Saturday, March 25, JumpTurn and I left the trailhead on the Westside under cloudy skies. We climbed up through the fog, and once above treeline, found ourselves looking down on an undercast. Distant mountain peaks looked like islands, rising above a sea of clouds.
We looked into the Great Gulf to assess the stability, but Airplane was clearly No-Go. There was a small cornice at the top, it was scoured down to the icy old surface on skiers-right, and wind-loaded on skiers-left with new soft and hard slab. That would be great skiing, if the cornice and windslab were stable, but I knew the bed surface under that new snow was the same icy old surface that I had seen on Sunday (see the 3/19 photos in this thread).
Visibility began deteriorating mid-afternoon. From the Gulfside Trail junction, we followed the Westside Trail south, towards Lakes of the Clouds, across the summit cone, above Ammonoosuc Ravine. We found the stonework along the Westside Trail held enough new snow to ski carefully, where I had hiked with boot crampons on mixed rock & ice only 5 days earlier.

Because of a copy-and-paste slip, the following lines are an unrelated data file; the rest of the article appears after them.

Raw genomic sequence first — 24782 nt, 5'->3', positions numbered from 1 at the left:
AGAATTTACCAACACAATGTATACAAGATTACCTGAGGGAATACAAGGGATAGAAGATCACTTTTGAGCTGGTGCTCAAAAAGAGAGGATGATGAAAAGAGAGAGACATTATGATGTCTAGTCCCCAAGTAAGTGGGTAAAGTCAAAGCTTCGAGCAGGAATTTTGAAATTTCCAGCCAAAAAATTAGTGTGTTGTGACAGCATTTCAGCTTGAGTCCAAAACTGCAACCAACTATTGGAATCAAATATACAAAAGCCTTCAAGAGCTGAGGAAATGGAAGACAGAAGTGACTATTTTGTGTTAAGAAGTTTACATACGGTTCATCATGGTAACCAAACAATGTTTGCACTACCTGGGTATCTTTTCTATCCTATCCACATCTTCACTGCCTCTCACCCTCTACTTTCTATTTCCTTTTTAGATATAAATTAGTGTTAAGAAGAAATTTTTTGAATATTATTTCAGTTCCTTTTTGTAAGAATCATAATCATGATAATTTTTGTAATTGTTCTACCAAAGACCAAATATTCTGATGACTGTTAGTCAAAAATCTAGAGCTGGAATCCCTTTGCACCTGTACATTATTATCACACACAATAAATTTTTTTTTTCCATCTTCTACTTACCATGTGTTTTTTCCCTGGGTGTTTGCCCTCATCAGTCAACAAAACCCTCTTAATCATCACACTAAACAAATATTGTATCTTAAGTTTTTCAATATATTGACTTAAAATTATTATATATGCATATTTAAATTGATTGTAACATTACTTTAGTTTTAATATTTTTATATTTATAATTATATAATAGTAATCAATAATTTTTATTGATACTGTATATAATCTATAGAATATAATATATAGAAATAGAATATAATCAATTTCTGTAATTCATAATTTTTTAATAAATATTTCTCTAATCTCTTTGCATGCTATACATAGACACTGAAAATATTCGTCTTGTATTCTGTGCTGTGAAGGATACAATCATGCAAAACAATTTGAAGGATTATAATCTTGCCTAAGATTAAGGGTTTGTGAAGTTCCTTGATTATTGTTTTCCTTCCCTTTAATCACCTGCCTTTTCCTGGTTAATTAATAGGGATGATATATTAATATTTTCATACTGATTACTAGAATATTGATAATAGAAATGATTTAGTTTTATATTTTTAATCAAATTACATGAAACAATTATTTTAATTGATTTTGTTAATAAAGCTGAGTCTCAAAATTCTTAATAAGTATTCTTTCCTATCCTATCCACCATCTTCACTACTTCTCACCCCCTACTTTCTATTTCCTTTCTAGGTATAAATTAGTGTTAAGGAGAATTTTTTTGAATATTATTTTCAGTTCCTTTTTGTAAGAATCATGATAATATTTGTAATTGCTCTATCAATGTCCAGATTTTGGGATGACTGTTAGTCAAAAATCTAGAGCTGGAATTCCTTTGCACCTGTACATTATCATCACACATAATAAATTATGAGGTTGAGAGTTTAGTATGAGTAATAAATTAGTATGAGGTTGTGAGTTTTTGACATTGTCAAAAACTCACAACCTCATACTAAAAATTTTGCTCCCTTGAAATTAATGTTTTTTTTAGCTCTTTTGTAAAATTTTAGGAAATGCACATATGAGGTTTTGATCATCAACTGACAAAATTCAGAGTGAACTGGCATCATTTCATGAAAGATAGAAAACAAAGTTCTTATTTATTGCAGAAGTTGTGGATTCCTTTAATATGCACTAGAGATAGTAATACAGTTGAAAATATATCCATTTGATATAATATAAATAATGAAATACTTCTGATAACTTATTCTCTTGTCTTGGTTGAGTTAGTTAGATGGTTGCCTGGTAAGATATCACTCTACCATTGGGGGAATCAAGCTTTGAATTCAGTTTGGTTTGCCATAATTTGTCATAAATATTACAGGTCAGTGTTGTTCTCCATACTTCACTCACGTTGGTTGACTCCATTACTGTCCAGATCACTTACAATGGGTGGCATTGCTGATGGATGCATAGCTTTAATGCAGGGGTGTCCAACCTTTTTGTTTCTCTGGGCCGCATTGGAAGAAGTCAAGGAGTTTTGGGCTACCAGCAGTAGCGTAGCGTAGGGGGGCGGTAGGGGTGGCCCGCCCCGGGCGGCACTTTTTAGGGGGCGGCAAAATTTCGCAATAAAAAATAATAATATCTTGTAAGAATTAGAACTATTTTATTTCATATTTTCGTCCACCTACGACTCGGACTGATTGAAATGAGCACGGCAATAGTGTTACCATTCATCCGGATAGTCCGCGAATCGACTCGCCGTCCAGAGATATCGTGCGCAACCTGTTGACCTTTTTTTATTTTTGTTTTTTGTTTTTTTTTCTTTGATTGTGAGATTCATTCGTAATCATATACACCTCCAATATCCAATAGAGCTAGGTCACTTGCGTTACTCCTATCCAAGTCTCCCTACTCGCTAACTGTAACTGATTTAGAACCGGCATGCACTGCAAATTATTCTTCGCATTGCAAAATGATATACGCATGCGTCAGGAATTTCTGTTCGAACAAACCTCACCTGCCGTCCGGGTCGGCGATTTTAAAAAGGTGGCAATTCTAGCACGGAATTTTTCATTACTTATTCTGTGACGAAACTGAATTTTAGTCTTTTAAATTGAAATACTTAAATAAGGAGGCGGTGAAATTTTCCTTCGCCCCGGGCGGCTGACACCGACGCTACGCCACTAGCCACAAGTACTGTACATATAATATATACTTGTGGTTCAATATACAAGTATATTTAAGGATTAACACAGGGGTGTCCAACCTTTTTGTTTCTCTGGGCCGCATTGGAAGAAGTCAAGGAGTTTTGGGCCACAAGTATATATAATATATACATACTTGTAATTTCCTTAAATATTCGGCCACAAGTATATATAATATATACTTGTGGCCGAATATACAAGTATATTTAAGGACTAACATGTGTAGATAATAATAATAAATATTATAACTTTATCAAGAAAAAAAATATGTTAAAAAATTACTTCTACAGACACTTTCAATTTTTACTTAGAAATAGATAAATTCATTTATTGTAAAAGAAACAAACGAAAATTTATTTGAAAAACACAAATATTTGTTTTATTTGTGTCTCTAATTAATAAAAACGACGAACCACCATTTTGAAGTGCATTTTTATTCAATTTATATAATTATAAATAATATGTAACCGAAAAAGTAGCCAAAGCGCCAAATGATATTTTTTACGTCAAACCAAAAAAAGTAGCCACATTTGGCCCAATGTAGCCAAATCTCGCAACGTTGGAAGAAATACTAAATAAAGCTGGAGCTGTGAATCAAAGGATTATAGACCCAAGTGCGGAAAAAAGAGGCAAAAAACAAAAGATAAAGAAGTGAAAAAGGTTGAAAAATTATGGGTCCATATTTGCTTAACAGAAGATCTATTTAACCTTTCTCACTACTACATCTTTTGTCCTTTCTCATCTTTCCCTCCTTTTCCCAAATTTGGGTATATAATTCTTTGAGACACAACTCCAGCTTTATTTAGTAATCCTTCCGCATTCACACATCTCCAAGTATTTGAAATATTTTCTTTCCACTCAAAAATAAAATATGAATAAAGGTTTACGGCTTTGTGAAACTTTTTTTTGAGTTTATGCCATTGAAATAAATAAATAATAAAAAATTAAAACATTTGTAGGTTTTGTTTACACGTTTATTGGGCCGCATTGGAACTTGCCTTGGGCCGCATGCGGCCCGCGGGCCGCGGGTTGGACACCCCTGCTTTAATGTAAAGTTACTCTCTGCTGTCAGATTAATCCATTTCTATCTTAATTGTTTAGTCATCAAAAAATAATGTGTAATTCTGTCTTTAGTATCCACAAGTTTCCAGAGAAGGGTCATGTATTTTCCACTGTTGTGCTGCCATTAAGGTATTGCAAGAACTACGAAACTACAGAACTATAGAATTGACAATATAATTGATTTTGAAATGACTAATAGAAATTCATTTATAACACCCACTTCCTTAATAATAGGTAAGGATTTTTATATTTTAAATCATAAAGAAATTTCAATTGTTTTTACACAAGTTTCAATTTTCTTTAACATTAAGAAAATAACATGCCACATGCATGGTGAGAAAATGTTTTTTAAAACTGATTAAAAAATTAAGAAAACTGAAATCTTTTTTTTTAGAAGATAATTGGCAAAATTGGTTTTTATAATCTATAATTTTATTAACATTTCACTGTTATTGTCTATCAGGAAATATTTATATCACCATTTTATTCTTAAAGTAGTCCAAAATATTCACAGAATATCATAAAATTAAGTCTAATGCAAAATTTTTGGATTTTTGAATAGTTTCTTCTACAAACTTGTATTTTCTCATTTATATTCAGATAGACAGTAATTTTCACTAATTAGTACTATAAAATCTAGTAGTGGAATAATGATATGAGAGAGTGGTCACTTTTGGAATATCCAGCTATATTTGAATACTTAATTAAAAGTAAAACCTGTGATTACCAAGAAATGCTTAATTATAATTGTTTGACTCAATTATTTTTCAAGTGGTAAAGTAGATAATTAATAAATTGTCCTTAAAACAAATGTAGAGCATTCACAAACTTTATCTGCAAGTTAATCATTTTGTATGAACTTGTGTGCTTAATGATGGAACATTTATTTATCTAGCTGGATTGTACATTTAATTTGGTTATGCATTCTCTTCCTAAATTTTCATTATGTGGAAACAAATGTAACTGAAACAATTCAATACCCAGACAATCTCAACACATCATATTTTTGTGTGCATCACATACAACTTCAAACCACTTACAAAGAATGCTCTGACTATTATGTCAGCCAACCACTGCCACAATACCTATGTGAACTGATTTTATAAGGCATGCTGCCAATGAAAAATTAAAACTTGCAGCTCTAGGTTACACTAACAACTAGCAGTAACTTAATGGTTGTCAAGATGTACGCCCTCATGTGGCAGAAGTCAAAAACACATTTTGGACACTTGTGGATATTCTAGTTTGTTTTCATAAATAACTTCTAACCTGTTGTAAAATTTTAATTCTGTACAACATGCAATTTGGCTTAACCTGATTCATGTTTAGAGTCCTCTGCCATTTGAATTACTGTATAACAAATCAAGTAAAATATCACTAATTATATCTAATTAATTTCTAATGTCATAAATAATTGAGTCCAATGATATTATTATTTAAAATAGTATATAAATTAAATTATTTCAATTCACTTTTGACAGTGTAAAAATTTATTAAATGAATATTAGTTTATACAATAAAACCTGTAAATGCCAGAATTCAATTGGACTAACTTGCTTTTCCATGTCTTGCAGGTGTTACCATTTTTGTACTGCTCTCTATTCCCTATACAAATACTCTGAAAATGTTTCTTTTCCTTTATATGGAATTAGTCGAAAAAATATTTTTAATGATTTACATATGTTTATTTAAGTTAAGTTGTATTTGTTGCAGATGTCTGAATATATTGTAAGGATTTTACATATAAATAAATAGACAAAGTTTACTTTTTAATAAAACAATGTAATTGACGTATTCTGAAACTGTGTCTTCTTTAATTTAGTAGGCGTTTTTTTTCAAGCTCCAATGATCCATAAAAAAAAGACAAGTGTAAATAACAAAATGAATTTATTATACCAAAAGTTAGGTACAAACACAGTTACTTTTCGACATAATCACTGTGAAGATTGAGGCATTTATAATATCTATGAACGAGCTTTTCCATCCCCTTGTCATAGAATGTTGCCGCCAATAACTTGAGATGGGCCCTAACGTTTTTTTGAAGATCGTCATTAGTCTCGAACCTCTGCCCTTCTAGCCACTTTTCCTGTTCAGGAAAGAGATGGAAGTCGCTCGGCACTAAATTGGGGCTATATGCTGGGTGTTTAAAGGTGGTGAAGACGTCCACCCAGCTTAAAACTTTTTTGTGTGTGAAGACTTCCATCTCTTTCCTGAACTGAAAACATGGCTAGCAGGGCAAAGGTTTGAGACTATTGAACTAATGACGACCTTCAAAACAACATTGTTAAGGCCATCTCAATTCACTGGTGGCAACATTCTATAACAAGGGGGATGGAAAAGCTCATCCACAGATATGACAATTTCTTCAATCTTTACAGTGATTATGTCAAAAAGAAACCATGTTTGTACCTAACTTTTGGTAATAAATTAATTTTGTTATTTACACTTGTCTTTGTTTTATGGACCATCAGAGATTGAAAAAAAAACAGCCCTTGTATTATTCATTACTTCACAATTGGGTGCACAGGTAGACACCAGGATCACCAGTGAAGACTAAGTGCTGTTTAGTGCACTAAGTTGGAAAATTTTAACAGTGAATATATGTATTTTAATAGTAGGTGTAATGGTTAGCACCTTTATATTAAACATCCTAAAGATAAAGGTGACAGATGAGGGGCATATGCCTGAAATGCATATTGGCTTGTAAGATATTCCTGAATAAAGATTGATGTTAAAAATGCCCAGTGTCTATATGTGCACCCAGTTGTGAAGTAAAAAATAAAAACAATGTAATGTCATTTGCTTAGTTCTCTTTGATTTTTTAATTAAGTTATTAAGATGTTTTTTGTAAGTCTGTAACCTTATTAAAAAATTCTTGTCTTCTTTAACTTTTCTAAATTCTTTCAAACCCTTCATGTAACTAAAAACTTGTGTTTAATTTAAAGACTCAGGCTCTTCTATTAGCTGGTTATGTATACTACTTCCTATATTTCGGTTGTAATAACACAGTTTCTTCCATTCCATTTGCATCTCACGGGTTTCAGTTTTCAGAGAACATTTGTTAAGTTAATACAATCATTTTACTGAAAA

At the point where we planned to descend from the Westside Trail, we were joined by two friends, Cory & Justin. We navigated down the summit cone through fog in hundred-foot visibility, linking snowfields with thin cover between the rocks, until we reached treeline. There, in South Ammonoosuc Ravine, the new snow was deep enough to link dozens of turns, down to the river in the floor of the ravine.
Once on the hiking trail, the snow conditions were good skiing, all the way down the ART. As we tailgated apres skiing, the fog lifted, revealing the summit, and our tracks were visible faintly in the distance, on the slopes of Ammonoosuc Ravine. It was a beautiful end to another day on the Westside.